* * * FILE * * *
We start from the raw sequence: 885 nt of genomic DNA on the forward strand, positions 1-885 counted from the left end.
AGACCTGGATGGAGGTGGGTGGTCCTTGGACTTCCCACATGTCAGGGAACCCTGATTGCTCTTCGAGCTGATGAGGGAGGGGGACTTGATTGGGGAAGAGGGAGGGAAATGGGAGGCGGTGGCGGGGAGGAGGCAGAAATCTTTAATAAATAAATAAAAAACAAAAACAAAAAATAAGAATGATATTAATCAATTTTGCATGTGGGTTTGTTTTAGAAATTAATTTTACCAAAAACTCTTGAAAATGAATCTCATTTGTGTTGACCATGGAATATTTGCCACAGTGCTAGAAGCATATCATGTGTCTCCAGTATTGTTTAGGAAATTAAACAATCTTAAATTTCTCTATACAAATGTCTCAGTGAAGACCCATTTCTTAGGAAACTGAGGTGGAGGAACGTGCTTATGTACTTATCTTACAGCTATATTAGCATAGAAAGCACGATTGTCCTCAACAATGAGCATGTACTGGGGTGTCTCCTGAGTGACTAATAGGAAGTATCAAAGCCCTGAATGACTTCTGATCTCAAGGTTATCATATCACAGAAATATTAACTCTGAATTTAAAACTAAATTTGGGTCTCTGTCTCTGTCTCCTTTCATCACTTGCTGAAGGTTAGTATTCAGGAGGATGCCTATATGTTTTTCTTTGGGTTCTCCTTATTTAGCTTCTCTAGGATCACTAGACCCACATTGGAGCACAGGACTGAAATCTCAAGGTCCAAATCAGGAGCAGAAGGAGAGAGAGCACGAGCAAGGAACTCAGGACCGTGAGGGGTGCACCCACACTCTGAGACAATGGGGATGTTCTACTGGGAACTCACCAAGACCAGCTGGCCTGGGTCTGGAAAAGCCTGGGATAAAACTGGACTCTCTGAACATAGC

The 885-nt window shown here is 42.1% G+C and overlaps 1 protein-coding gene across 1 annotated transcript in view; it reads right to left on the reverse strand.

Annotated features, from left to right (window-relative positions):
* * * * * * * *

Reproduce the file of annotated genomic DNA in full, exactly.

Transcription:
We start from the raw sequence: 885 nt of genomic DNA on the forward strand, positions 1-885 counted from the left end.
AGACCTGGATGGAGGTGGGTGGTCCTTGGACTTCCCACATGTCAGGGAACCCTGATTGCTCTTCGAGCTGATGAGGGAGGGGGACTTGATTGGGGAAGAGGGAGGGAAATGGGAGGCGGTGGCGGGGAGGAGGCAGAAATCTTTAATAAATAAATAAAAAACAAAAACAAAAAATAAGAATGATATTAATCAATTTTGCATGTGGGTTTGTTTTAGAAATTAATTTTACCAAAAACTCTTGAAAATGAATCTCATTTGTGTTGACCATGGAATATTTGCCACAGTGCTAGAAGCATATCATGTGTCTCCAGTATTGTTTAGGAAATTAAACAATCTTAAATTTCTCTATACAAATGTCTCAGTGAAGACCCATTTCTTAGGAAACTGAGGTGGAGGAACGTGCTTATGTACTTATCTTACAGCTATATTAGCATAGAAAGCACGATTGTCCTCAACAATGAGCATGTACTGGGGTGTCTCCTGAGTGACTAATAGGAAGTATCAAAGCCCTGAATGACTTCTGATCTCAAGGTTATCATATCACAGAAATATTAACTCTGAATTTAAAACTAAATTTGGGTCTCTGTCTCTGTCTCCTTTCATCACTTGCTGAAGGTTAGTATTCAGGAGGATGCCTATATGTTTTTCTTTGGGTTCTCCTTATTTAGCTTCTCTAGGATCACTAGACCCACATTGGAGCACAGGACTGAAATCTCAAGGTCCAAATCAGGAGCAGAAGGAGAGAGAGCACGAGCAAGGAACTCAGGACCGTGAGGGGTGCACCCACACTCTGAGACAATGGGGATGTTCTACTGGGAACTCACCAAGACCAGCTGGCCTGGGTCTGGAAAAGCCTGGGATAAAACTGGACTCTCTGAACATAGC

The 885-nt window shown here is 42.1% G+C and overlaps 1 protein-coding gene across 1 annotated transcript in view; it reads right to left on the reverse strand.

Annotated features, from left to right (window-relative positions):